They could accommodate a 4 inch screen onto to the current iphone by making it a mere 2mms wider simply by shrinking the size of the current bezel on the top, the bottom and the sides.

Trust me, an iPhone with a 4 inch screen would be PERFECT.

Typing would become much easier, as would browsing, and watching movies on a 4 inch screen would actually be worthwhile (based on my experience with the PSP).

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Old Sep 26, 2010, 11:57 PM   #18
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I have a very strong feeling that most if not all of these hardware features will find their way into the 2012 iPhone, which I'm convinced that Apple is already in the process of planning.
I have a very strong feeling that most of these things will not be in the 2012 iPhone, which yes they are obviously already thinking about.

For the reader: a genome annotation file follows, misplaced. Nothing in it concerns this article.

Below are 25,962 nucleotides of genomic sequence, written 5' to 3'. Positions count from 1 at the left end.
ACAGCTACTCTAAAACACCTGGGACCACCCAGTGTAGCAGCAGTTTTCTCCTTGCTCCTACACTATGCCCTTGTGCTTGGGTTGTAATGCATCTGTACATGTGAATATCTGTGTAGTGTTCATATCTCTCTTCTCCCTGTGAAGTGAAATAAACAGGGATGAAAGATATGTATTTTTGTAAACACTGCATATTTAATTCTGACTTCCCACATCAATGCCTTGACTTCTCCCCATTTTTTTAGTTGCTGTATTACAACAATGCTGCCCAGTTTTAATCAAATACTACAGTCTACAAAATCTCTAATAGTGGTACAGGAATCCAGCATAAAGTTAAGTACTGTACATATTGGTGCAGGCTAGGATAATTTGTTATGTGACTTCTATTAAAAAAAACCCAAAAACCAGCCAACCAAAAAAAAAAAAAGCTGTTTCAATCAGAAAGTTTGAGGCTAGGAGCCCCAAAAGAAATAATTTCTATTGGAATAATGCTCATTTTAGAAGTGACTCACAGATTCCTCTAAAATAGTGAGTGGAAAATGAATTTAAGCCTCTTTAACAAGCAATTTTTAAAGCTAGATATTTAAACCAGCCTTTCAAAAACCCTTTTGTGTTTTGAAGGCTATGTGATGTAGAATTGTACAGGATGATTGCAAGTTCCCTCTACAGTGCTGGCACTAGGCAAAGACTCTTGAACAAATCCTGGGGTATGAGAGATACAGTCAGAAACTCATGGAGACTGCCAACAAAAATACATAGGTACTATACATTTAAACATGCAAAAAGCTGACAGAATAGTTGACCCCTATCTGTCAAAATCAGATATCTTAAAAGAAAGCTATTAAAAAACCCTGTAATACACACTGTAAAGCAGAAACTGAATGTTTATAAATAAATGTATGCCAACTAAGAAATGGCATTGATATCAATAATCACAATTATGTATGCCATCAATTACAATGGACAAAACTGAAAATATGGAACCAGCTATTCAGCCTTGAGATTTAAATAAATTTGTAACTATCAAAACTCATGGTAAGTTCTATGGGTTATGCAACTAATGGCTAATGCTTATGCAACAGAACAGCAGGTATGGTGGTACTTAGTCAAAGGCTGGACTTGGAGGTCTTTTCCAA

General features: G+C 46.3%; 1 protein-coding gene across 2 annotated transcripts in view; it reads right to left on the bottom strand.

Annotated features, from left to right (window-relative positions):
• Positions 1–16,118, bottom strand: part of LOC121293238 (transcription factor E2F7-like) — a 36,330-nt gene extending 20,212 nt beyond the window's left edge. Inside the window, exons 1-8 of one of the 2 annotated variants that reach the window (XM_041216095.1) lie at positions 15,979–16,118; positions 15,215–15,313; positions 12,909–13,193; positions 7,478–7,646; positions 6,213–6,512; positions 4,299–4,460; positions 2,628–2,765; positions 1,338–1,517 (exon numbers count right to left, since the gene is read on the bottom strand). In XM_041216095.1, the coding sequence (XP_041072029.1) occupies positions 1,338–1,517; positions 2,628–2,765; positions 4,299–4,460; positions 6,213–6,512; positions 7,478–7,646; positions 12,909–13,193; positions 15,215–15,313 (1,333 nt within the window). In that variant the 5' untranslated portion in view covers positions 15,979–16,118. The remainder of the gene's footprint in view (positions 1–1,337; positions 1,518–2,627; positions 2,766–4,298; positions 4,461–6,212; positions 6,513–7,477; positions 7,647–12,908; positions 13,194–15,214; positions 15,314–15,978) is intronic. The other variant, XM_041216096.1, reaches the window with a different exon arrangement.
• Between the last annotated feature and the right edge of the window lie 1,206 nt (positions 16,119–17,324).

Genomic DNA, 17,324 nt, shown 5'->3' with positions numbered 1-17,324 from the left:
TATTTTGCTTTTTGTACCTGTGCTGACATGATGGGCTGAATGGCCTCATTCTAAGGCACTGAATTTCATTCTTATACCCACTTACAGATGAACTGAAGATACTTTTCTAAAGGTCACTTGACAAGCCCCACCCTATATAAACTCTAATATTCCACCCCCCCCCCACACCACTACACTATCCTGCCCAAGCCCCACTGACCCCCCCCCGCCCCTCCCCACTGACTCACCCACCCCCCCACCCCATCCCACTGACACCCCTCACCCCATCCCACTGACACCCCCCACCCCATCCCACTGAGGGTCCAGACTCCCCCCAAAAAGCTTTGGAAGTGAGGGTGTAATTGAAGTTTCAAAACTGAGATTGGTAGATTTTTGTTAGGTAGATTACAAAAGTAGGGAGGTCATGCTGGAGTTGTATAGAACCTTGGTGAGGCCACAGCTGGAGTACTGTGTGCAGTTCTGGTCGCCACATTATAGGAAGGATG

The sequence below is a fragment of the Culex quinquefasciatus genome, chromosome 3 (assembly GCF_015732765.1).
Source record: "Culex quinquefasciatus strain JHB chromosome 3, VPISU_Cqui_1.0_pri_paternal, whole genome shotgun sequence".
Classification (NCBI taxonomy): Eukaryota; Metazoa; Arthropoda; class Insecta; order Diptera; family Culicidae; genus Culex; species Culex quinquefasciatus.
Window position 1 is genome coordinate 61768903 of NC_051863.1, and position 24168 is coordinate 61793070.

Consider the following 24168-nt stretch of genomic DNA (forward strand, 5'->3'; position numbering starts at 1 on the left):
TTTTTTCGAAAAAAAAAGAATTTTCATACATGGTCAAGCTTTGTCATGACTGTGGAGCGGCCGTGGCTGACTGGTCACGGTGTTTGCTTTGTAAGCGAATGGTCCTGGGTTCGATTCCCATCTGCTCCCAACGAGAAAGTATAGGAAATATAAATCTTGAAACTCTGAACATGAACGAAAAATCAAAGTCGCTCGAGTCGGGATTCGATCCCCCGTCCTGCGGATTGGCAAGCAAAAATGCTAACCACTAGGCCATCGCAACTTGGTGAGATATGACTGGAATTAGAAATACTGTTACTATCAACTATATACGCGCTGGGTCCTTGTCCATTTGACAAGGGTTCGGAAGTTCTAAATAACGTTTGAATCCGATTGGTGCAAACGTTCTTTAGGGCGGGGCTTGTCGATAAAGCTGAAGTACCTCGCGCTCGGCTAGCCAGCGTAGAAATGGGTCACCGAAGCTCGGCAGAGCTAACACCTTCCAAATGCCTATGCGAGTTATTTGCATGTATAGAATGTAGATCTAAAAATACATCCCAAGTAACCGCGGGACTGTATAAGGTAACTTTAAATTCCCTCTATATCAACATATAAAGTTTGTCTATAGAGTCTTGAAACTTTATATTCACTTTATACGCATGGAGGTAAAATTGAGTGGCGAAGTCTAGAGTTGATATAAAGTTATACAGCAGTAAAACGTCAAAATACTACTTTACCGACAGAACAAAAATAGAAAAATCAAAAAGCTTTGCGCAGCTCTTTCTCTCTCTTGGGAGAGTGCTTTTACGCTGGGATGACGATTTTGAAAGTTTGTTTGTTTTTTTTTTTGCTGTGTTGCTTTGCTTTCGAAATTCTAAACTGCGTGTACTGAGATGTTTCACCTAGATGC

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Old Sep 27, 2010, 12:07 AM   #19
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Apple could add HDR for the front-facing camera as well...
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Old Sep 27, 2010, 12:25 AM   #20
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Apple could add HDR for the front-facing camera as well...
front camera isn't designed for taking pics it's more for facetime hence no hdr
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Old Sep 27, 2010, 12:54 AM   #21
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The bezel is there for a reason and not simply for aesthetic reasons either. It's at the right size right now for holding the phone. Apple has to consider a majority of users and how the bezel affects them.
As far as the viability of a reduced bezel, do you have any evidence that a reduced bezel would still be usable? Is there another phone that has a reduced bezel that is similar to what you're asking of Apple?